What I bring to the International Society for Paranormal Research is an ability to cut through theories, data, and narratives to the psychology behind them, the driving forces that animate the search for answers. I am interested in the analysis of data and how we arrive at conclusions. I hope, above all, to create a community of researchers and investigators willing to share their findings and the meaning that they attach to them. The study of the paranormal, the non-material, is multidisciplinary. No single academic discipline can claim to own the field. The notion that only the hard sciences can possibly legitimize our work needs to be revised; for the hard sciences do not, and cannot, make claims on phenomena that falls outside of the material universe. Defending the paranormal is more like building a legal case that incorporates the social sciences, above all. To understand the paranormal, you have to understand the human mind–and our conscious and subconscious experiences. I recommend Victor Zammit’s “A Lawyer Presents Evidence for the Afterlife” for those of you interested in the legal angle for studying anomalous phenomena.

In closing, I invite you to join me in this mission, not because we will arrive at definitive answers sanctioned by Science, but because there is nothing more mysterious and exciting than the journey to the non-material realms where we find, in the end, our true nature.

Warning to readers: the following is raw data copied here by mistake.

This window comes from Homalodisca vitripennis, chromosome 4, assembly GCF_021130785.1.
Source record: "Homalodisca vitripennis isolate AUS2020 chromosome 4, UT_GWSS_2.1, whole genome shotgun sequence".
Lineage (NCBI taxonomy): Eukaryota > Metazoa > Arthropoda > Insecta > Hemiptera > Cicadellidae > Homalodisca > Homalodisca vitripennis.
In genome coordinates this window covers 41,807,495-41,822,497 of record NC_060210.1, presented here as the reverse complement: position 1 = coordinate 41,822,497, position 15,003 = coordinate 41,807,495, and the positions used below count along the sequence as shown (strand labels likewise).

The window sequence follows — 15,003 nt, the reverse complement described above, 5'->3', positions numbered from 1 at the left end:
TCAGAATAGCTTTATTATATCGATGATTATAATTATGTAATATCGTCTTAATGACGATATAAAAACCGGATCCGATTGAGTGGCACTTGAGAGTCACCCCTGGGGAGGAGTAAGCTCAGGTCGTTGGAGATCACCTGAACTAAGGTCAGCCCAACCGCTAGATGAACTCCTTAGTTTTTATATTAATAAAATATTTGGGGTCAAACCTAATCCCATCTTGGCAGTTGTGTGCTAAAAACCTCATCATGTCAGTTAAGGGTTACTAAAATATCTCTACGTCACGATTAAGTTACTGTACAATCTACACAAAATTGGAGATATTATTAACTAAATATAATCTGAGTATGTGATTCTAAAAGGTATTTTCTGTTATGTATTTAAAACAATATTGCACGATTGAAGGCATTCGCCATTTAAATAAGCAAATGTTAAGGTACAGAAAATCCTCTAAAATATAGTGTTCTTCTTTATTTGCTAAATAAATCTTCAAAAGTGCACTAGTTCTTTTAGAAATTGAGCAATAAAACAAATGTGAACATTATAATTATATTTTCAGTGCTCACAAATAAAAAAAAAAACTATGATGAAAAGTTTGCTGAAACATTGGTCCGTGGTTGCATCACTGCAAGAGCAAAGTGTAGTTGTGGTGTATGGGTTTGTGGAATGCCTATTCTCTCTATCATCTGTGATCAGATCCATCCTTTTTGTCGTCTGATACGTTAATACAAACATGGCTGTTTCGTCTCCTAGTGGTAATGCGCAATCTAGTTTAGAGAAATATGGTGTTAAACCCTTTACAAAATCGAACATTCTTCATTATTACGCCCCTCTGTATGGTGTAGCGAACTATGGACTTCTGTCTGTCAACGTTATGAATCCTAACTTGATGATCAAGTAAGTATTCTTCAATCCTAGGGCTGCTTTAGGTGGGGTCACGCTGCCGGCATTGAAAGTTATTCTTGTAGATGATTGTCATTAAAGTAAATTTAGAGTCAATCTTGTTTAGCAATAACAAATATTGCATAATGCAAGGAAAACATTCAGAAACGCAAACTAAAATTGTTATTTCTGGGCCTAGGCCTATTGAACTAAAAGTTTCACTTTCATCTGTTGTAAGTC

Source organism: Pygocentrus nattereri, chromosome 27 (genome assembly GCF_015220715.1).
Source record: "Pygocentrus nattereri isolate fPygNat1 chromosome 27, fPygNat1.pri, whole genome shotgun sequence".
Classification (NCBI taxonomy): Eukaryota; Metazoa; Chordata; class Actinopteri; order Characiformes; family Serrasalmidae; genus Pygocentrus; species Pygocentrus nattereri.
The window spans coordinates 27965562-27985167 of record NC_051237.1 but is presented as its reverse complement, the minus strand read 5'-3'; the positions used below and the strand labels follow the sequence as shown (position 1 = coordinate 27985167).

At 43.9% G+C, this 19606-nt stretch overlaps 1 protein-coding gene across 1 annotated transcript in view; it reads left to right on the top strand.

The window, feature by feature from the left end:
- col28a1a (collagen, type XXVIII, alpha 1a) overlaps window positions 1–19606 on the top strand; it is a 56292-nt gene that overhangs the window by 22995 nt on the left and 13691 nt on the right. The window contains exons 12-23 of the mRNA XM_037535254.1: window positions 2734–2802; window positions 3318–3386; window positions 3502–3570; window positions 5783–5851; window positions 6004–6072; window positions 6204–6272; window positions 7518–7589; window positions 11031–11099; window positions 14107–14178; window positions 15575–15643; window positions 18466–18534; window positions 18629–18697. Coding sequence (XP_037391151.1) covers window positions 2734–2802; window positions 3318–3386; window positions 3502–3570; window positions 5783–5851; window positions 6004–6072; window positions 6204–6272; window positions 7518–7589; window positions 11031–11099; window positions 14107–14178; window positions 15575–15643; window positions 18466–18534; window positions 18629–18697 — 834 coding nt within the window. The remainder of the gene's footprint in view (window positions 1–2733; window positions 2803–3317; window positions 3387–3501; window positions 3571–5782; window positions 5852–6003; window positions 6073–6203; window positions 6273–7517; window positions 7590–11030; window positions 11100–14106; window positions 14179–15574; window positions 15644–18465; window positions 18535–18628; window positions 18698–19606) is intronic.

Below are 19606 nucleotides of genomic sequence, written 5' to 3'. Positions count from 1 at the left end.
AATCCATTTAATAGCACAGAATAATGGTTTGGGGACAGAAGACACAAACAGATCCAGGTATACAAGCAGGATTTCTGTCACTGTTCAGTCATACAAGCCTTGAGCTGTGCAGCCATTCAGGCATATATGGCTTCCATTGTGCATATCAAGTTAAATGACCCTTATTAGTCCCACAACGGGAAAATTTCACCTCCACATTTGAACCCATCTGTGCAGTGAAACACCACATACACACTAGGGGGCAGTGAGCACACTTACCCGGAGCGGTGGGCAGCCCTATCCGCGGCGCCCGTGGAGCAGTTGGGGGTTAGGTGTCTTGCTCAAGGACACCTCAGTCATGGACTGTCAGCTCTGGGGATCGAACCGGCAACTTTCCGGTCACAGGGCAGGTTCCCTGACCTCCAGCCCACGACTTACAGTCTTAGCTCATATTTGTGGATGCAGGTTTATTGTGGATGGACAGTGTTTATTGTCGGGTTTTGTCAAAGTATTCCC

Kirsten A. Thorne, PhD

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Kitty with Yale degree

Is this shameless self promotion on my part, bragging about my degree? Well, sure it is! I worked my ass off to get this PhD, and I’m damn proud of it. Why post this now? There are some articles circulating on social media sites debating whether or not one needs ‘fancy letters’ after one’s name in order to be a published expert on the paranormal. Before I go any further, my degree is not in the ‘paranormal’ because, as I will elucidate, there ARE NO DEGREES IN THE PARANORMAL. My degree is in Spanish literature, culture and language with a minor in Portuguese. My degree, however, did prepare me to conduct research into survival of consciousness, but first things first.

1) There are no ‘experts’ on the paranormal. What makes an expert? Usually a degree in your field (yup, those fancy letters again), articles in peer reviewed journals, the respect of your colleagues, and a solid reputation in academic or institutional circles. In other words, a community of your peers decides whether or not you’re an expert. The study of the paranormal at the moment lacks a rigorous curriculum of study with experts in the field. There is no formal degree in the paranormal. The closest you can get is the University of Arizona, the University of Virginia and the University of Edinburgh. Those universities have “divisions,” usually housed within the Psychology Department, that explore such anomalies as ESP, transpersonal awareness, survival of consciousness, the study of mediumship and reincarnation. You can’t obtain a “degree” in the paranormal; you have to get the PhD within the department of psychology or psychiatry first, and that requires taking a ton of basic, academic courses in the discipline. You are not, when you graduate, an “expert” in the paranormal, but a trained psychologist whose research interests delve into the so-called ‘paranormal.’